Thinking about becoming a dentist? Gauging the right time for selling your dental practice The dental industry as a whole is stable, but markets change, technology evolves, and laws regarding insurance are up in the air. Here are a few trends to consider in planning your future.
Like many professions, demand for dentists ebbs and flows. The economy affects this, specialists retire leaving openings, and large numbers of graduating specialists can flood a market. These are natural cycles that will probably happen several times during your career. And often they are very region specific. The market for Philadelphia cosmetic dentistry may be booming while it's over saturated in Boston. A specialty that is over saturated when you start medical school may clear itself out before you graduate, or vice versa.
You can navigate these changes by being flexible. It may not be feasible to start a practice in your first choice of city, so have other options. You can choose a broad specialty like general dentistry and narrow it later. As you build your credentials and markets change in your favor you can always relocate or adjust your services.
The more you can diversify your practice the better. This may mean continuing training throughout your career. You may do the best bridges in Orlando. But dental implants are being used more than ever. The more options you can give your patients the better. So add to your repertoire the best dental implants in Orlando.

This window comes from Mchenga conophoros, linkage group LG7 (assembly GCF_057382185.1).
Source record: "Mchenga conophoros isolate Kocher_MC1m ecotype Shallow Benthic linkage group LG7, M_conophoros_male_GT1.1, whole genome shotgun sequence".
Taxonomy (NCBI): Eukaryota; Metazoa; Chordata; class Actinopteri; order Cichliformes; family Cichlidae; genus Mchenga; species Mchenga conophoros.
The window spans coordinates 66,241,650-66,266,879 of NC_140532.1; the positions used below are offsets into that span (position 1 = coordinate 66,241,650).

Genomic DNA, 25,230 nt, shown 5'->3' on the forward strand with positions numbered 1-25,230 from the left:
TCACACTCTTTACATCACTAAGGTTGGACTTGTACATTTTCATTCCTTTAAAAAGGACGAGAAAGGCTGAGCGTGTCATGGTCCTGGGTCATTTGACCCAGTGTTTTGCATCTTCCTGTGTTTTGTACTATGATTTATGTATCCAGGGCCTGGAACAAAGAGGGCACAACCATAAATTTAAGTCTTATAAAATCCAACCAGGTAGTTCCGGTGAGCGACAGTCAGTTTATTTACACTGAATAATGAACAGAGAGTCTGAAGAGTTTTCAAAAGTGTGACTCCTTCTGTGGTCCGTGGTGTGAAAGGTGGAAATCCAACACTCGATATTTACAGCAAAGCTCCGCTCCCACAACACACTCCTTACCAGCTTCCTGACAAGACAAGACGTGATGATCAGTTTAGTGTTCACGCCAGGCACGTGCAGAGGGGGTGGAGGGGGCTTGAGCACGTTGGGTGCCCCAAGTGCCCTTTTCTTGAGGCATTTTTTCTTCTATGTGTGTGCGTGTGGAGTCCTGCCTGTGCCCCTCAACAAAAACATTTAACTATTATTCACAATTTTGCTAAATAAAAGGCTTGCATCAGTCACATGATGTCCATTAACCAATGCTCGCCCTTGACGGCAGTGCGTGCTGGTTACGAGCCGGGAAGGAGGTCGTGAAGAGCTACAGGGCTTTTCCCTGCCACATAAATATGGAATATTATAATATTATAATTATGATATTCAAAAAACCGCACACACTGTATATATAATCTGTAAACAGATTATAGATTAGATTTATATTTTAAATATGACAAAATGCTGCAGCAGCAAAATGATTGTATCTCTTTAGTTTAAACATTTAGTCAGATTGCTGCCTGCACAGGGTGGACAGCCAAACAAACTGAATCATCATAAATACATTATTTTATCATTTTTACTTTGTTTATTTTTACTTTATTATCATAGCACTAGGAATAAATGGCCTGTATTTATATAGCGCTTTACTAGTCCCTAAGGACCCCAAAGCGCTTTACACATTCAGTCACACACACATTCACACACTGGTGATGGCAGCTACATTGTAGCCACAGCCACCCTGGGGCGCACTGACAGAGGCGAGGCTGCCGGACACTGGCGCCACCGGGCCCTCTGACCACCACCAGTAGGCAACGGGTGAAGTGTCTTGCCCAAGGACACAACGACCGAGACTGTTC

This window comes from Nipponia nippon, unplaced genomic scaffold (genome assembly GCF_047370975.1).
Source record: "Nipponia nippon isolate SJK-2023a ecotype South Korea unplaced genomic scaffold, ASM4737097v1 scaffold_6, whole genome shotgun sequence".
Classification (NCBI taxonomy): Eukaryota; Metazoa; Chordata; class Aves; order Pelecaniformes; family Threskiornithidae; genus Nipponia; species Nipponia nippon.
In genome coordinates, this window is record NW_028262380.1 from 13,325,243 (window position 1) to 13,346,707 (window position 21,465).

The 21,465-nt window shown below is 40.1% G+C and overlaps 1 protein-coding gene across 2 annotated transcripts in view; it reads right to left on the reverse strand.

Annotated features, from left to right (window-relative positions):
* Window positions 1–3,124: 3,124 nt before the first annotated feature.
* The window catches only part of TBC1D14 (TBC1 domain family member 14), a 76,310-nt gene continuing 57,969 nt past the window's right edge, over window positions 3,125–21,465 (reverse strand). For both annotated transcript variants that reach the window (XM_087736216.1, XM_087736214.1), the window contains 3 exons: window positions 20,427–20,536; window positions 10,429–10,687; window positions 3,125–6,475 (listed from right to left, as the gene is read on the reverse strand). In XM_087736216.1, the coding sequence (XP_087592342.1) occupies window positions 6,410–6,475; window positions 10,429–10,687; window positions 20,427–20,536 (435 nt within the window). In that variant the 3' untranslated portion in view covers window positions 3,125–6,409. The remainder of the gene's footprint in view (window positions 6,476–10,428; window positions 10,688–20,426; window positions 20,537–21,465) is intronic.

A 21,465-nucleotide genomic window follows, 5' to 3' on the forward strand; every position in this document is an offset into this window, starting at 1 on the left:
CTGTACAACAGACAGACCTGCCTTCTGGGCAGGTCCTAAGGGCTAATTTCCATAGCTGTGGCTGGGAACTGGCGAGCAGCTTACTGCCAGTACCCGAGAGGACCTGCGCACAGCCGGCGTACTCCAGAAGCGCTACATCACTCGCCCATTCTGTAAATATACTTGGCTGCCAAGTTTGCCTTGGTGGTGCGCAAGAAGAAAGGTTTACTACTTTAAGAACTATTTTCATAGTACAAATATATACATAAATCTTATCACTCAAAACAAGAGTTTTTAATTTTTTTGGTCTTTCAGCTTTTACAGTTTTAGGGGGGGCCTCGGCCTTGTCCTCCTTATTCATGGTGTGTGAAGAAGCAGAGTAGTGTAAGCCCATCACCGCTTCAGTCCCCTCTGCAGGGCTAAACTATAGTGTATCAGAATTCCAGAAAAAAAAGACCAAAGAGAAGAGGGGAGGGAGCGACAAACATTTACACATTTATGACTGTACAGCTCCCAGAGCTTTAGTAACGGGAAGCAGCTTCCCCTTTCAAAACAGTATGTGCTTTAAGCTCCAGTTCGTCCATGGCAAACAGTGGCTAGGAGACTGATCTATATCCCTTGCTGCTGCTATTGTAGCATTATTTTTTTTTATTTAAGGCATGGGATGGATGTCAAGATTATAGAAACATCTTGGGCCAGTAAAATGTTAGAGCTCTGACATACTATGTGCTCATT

Another way to diversify is to partner with a dentist who has complimentary skills. If you're a periodontist, partner with an endodontist. This has several benefits. If you're a younger dentist it allows you to join an already established practice where it should be easier to build your clientele and learn the business aspects of the dental industry. If you're an older dentist preparing to retire, it could make selling your practice much easier because continuity is attractive to potential buyers. For all dentists, it means not needing to try to be all things to all patients.
Whatever your specialty, if you can stay flexible and become versatile you'll be prepared for the changes in your dental career -- beginning, middle, and end.